To me it makes sense if I have a $3000 credit card balance with a 12% interest rate, to take a loan out from my 401k and pay the credit card off. 

 

Okay. I figured the 401k thing was dumb.Now it's confirmed.

C's student loans don't allow for principle only.  When we pay towards Principle, we still have to pay the monthly accrued interest rate, even if we pay our minimum monthly payment when due.

That's why I thought, we might as well pay the minimum (144; interest rate is 2.75%), and save 17k to put towards the loan at one time. It just seems that adding to principle is just treading water. Plus, we'll earn .90% with our account. I know we're paying more interest in debt than savings, but...

Can anyone tell me how to figure out how long it will take to pay off the loan adding $50 extra a month (going to principle and interest), the minimum of $144 (paying towards principle and interest), if our loan is 17K with a 2.75% rate?

 

Just google any loan calculator.  It'll break down the amortization and the total interest payments for you for any payment amount or time period you put in.

Original Post by mjsophia:

C's student loans don't allow for principle only.  When we pay towards Principle, we still have to pay the monthly accrued interest rate, even if we pay our minimum monthly payment when due.

That doesn't click with any loan I've ever heard of. My car loans, student loans, and mortgage take any overpayment and apply it to the principal. What happens if you pay $50 extra?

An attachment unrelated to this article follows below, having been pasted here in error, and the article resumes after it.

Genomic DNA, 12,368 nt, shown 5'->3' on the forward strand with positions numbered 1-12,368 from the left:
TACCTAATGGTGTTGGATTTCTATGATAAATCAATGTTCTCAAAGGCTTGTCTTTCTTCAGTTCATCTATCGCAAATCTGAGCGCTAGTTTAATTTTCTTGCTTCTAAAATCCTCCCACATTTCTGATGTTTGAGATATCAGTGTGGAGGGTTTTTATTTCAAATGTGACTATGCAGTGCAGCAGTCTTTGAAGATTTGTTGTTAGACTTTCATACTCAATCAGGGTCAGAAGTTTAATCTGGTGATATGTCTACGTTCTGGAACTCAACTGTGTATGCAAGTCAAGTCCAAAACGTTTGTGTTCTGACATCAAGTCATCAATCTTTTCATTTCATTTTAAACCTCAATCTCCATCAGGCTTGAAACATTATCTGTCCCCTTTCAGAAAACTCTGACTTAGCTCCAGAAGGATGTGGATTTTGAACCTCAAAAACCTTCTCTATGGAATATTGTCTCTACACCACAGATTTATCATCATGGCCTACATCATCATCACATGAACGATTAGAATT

Original Post by cnichols2000:

Original Post by mjsophia:

C's student loans don't allow for principle only.  When we pay towards Principle, we still have to pay the monthly accrued interest rate, even if we pay our minimum monthly payment when due.

That doesn't click with any loan I've ever heard of. My car loans, student loans, and mortgage take any overpayment and apply it to the principal. What happens if you pay $50 extra?

For some reason, we cannot increase our minimum payment to include a "principle only" payment. We pay $144 every 6th of the month; that equates to about $30 in interest and the remainder for principle. 

But, my husband thinks that the interest acurred after the 6th is deducted from the interest due in the next month (not sure). 

Anyways, each time we pay, a portion goes to interest.

Original Post by mjsophia:

Okay. I figured the 401k thing was dumb.Now it's confirmed.

C's student loans don't allow for principle only.  When we pay towards Principle, we still have to pay the monthly accrued interest rate, even if we pay our minimum monthly payment when due.

That's why I thought, we might as well pay the minimum (144; interest rate is 2.75%), and save 17k to put towards the loan at one time. It just seems that adding to principle is just treading water. Plus, we'll earn .90% with our account. I know we're paying more interest in debt than savings, but...

Can anyone tell me how to figure out how long it will take to pay off the loan adding $50 extra a month (going to principle and interest), the minimum of $144 (paying towards principle and interest), if our loan is 17K with a 2.75% rate?